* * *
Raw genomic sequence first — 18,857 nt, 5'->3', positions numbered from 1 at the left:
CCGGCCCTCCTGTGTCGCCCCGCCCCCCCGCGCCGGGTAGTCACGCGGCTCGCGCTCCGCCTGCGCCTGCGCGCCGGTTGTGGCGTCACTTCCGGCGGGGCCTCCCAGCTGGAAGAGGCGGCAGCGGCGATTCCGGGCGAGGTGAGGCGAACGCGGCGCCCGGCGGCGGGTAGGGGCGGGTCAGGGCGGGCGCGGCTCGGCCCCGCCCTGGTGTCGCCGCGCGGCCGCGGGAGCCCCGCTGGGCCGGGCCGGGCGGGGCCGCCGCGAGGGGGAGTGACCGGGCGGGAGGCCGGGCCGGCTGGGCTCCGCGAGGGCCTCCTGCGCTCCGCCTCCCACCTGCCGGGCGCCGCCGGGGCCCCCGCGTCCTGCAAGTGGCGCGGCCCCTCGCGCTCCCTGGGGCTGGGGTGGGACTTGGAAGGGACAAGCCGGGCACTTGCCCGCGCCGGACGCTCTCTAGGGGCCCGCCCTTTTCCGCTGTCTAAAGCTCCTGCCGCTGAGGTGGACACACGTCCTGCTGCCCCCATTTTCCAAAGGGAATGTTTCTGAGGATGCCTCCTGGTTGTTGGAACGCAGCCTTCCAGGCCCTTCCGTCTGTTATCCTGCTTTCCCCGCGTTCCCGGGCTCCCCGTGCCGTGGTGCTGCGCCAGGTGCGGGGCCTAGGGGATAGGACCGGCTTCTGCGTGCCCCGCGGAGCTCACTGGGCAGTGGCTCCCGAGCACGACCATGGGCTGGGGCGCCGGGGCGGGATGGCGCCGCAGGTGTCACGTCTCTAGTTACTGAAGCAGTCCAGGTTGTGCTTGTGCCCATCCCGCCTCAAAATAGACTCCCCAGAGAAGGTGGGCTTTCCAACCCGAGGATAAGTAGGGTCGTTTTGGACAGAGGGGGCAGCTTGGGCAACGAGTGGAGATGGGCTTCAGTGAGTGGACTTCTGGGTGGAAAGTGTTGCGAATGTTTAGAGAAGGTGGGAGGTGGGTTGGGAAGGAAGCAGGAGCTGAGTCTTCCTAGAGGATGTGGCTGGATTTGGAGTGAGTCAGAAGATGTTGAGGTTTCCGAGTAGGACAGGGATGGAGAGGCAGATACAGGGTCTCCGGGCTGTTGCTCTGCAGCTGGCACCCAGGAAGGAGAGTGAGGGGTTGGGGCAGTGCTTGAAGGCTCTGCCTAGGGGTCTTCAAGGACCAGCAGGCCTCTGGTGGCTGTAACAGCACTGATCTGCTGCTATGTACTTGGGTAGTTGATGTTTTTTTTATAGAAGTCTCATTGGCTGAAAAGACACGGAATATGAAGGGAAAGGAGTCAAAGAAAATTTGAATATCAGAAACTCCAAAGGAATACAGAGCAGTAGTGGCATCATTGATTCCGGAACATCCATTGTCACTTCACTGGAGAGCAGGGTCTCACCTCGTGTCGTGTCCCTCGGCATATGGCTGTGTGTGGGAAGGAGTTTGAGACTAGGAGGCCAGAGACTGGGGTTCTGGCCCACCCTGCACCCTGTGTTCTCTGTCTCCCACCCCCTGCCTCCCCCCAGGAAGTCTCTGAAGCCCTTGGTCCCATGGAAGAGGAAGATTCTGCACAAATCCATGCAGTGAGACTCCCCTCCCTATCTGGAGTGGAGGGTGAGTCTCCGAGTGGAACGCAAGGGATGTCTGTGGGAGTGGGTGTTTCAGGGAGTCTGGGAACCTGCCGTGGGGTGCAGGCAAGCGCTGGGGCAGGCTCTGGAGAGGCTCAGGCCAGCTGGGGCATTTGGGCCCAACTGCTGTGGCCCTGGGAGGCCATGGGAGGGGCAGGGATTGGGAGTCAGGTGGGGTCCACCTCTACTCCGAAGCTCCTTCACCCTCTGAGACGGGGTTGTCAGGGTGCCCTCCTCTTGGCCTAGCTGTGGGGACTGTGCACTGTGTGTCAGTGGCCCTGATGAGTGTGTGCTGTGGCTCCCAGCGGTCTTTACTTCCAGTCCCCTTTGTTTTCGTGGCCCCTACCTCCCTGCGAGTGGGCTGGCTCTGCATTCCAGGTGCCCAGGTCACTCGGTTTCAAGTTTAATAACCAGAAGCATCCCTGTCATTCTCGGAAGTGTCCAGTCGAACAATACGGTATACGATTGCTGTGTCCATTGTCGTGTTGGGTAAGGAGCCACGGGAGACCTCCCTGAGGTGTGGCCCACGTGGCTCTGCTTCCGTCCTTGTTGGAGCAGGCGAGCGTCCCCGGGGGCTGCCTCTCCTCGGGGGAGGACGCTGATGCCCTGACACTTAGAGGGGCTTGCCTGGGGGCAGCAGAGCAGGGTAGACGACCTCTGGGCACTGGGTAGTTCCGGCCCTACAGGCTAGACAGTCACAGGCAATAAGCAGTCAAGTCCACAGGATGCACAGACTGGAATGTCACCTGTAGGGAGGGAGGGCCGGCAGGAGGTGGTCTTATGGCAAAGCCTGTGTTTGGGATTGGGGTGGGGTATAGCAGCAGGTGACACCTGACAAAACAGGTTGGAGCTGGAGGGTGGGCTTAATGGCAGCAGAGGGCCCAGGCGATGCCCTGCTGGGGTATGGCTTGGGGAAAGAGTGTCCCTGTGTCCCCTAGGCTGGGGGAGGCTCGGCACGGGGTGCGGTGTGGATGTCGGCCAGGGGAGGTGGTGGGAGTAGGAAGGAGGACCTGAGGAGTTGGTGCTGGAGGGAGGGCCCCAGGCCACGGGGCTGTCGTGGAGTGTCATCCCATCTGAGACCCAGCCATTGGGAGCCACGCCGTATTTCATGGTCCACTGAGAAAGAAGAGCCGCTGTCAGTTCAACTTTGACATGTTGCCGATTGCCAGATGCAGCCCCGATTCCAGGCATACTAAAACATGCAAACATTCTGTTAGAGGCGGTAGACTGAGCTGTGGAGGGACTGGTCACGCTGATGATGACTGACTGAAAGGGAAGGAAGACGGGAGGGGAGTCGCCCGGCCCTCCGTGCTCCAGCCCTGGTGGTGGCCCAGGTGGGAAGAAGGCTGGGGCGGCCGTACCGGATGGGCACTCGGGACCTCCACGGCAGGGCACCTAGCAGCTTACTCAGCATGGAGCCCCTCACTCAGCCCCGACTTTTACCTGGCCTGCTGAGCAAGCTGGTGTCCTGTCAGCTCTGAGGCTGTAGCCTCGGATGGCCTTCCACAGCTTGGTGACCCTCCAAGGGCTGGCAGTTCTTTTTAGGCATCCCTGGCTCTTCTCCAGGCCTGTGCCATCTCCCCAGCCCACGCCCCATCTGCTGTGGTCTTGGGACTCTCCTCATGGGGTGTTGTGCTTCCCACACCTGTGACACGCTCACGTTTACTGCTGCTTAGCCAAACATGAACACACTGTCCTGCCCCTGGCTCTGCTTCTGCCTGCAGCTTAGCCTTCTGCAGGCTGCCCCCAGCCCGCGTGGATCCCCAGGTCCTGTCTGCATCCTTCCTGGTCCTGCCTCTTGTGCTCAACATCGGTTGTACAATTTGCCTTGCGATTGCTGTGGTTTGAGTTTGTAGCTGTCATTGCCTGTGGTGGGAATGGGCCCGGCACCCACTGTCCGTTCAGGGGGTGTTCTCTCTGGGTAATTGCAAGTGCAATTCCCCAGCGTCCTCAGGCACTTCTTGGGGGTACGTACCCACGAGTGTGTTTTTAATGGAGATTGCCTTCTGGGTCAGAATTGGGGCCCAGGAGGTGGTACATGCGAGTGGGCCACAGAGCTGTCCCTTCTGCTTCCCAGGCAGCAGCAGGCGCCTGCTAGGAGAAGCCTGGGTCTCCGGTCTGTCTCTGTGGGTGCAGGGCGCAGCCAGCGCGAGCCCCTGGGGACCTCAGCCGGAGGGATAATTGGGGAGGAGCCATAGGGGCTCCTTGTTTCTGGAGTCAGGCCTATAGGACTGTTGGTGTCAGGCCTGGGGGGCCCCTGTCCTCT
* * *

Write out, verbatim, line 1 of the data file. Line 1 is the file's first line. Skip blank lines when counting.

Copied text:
Raw genomic sequence first — 18,857 nt, 5'->3', positions numbered from 1 at the left: